• a beneficiary who receives an asset which was not subject to Capital Gains Tax, for example, it was a pre-Capital Gains Tax asset, then the subsequent disposal of the asset by the beneficiary may trigger Capital Gains Tax. The relevant cost base in this example to the beneficiary would be the market value of the asset as at the date of the deceased’s death. A pre- Capital Gains Tax asset is an asset which was acquired by the deceased prior to 20 September 1985.
Taxation is complex and the advice of a suitably qualified tax professional should always be sought.

Distribute the Net Estate

Once provision has been made for debts, or they have been paid, the legal personal representative is under a duty to distribute the net assets to the beneficiaries or to trustees as the case may be. The legal personal representative will be personally liable for an incorrect distribution, and, if they pay improperly, they will not be indemnified unless they have acted strictly within the terms of the ss 63, 64, 65, 66 and 67 Administration and Probate Act, s 21 Family Provision Act (if appropriate) and s 60 Trustee Act . These sections require that the legal personal representative advertise their intention to distribute.

The legal personal representative may distribute property mentioned in the will as specific gifts, and even proportions of residue before payment of debts, if it is clear that creditors will not be prejudiced and the legal personal representative has sufficient assets in hand to cover all claims. It follows that there will often be more than one distribution to beneficiaries. However, prior to distributing assets or funds from the estate, the legal personal representative must be quite sure that:
  • the asset(s) will not be needed for the payment of debts;
  • the distribution is in accordance with the terms of the will or the laws of intestacy as the case may be;
  • the asset(s) will not be needed to satisfy a claim for family provision; and
  • the required notice of the legal personal representative's intention to distribute has been published in advance.
The legal personal representative does this at their own risk. If it turns out that the legal personal representative paid a beneficiary (or creditor) too much, then the legal personal representative will be personally liable for the resulting shortfall.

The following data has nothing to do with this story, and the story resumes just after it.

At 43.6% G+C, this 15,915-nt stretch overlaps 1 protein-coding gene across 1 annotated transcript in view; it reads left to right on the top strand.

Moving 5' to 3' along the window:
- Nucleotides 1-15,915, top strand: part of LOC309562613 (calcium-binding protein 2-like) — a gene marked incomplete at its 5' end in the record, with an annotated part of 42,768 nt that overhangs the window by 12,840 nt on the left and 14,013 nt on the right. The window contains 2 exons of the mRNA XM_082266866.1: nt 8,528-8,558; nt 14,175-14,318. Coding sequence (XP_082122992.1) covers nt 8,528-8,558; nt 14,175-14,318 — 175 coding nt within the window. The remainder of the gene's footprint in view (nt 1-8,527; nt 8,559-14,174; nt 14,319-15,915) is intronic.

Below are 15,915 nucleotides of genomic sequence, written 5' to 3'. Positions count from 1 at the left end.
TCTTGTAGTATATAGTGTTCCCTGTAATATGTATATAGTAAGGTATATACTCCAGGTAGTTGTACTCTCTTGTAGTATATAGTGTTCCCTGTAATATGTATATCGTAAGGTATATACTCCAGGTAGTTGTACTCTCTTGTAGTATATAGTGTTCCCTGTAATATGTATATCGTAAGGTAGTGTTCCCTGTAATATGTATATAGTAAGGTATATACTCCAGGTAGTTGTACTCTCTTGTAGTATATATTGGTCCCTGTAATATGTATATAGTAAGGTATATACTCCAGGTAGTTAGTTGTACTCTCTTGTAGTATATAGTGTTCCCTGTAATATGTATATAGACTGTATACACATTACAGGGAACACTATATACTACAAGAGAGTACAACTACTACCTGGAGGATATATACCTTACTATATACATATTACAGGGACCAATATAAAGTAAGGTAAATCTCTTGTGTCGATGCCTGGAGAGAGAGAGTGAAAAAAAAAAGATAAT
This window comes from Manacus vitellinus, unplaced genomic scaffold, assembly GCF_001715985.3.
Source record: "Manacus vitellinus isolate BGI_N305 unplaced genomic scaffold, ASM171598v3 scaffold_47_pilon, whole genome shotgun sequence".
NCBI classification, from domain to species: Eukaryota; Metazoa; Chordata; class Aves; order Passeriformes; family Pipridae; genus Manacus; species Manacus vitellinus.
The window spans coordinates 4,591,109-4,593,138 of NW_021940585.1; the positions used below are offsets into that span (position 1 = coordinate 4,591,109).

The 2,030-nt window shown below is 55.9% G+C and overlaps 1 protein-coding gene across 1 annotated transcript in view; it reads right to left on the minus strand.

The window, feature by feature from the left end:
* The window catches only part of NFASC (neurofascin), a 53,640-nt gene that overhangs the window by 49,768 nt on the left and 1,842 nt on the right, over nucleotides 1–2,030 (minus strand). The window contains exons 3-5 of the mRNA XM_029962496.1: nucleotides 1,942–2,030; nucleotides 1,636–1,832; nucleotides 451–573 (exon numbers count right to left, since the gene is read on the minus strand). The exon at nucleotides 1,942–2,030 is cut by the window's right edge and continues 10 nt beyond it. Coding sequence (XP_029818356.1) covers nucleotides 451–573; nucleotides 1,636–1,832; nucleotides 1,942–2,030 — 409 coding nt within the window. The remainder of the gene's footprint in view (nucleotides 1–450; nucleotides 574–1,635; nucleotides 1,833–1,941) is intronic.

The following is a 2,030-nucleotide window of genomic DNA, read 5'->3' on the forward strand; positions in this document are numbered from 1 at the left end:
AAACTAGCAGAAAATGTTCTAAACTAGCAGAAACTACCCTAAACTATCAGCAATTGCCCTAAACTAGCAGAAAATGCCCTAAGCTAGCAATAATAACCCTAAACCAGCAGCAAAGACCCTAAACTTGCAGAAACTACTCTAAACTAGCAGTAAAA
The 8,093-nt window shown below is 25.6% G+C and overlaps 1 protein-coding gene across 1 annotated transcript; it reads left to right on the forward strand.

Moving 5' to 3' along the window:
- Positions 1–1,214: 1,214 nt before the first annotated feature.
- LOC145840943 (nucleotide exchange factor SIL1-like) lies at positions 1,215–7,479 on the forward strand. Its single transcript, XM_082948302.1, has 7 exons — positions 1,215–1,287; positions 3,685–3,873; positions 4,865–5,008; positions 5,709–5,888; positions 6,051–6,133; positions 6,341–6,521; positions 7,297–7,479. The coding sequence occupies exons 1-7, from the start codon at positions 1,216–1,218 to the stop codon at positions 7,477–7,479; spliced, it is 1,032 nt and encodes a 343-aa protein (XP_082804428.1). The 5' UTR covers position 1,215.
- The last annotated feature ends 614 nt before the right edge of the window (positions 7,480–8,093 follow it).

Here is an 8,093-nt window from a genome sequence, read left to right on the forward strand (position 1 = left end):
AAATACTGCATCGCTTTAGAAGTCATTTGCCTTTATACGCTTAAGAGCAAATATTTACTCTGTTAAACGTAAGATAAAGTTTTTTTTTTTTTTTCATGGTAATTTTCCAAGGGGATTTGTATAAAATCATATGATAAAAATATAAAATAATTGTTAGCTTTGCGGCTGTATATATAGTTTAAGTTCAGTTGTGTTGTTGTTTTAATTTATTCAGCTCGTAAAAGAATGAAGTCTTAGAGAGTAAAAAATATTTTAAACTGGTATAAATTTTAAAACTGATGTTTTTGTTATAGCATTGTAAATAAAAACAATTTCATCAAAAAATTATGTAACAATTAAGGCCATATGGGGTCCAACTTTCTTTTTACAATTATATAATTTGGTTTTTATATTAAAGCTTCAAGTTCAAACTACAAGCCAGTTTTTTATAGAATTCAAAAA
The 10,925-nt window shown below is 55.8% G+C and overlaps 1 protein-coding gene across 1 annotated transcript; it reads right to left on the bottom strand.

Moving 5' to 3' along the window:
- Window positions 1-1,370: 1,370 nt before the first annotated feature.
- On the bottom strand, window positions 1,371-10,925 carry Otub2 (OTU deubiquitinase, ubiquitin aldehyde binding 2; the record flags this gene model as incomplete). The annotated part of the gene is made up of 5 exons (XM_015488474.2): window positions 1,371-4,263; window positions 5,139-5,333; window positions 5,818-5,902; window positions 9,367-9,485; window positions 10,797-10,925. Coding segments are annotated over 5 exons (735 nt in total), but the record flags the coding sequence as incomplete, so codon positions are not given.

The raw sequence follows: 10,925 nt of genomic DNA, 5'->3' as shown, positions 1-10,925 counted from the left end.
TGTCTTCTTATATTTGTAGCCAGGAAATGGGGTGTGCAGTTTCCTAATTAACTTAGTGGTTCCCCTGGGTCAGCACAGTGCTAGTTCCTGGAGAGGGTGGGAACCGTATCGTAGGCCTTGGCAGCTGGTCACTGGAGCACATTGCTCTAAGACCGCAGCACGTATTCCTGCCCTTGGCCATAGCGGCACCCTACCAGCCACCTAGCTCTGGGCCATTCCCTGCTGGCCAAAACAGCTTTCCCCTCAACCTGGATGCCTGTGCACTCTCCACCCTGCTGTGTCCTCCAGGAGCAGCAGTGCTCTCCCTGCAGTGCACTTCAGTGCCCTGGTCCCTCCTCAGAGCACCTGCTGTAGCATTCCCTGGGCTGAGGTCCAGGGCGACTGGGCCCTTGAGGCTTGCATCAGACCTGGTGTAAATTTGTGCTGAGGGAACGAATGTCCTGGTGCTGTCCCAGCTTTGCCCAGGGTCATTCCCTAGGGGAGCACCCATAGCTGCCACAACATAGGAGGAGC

Account for the Administration

Any person interested in the estate can require the legal personal representative to provide an itemised account of the administration to date. The exercise of this right is not dependent upon an allegation of fraud or other breach of trust.

The legal personal representative does not have to submit accounts to the Registrar unless required to do so, or if they are applying for commission.

Departing from the Terms of the Will

In principle, the duty of the executor is to carry out the terms of the will, and it is generally a breach of trust to do otherwise. This is true even if the terms of the will are onerous and inconvenient. There are, however, a few situations in which the terms of the will may properly be departed from:
  • where the condition or provision in the will is legally void or unenforceable;
  • where the terms of the will express no more than a wish;
  • where the court authorises a departure from the terms of the will; or
  • where all the beneficiaries are of full age and capacity and consent to a distribution different from that provided for in the will. This agreement is called a ‘Deed of Family Arrangement’.
In all these situations professional advice should be sought.

Payment of Executors (Commission)

The Supreme Court is empowered to allow a commission or percentage to executors, administrators and trustees for their pains and trouble. Applications for commission are heard by the Registrar (on notice of motion), who will award commission at their discretion up to a maximum of 5 per cent of the gross assets (that is, the value of the assets before deducting debts): see s 70 Administration and Probate Act. Section 70 as read with r 2748 Court Procedures Rules makes it clear that commission will not (without a special order of court) be awarded until the applicant has had the estate accounts passed by the Registrar. Having the accounts passed can be a long, arduous and expensive process.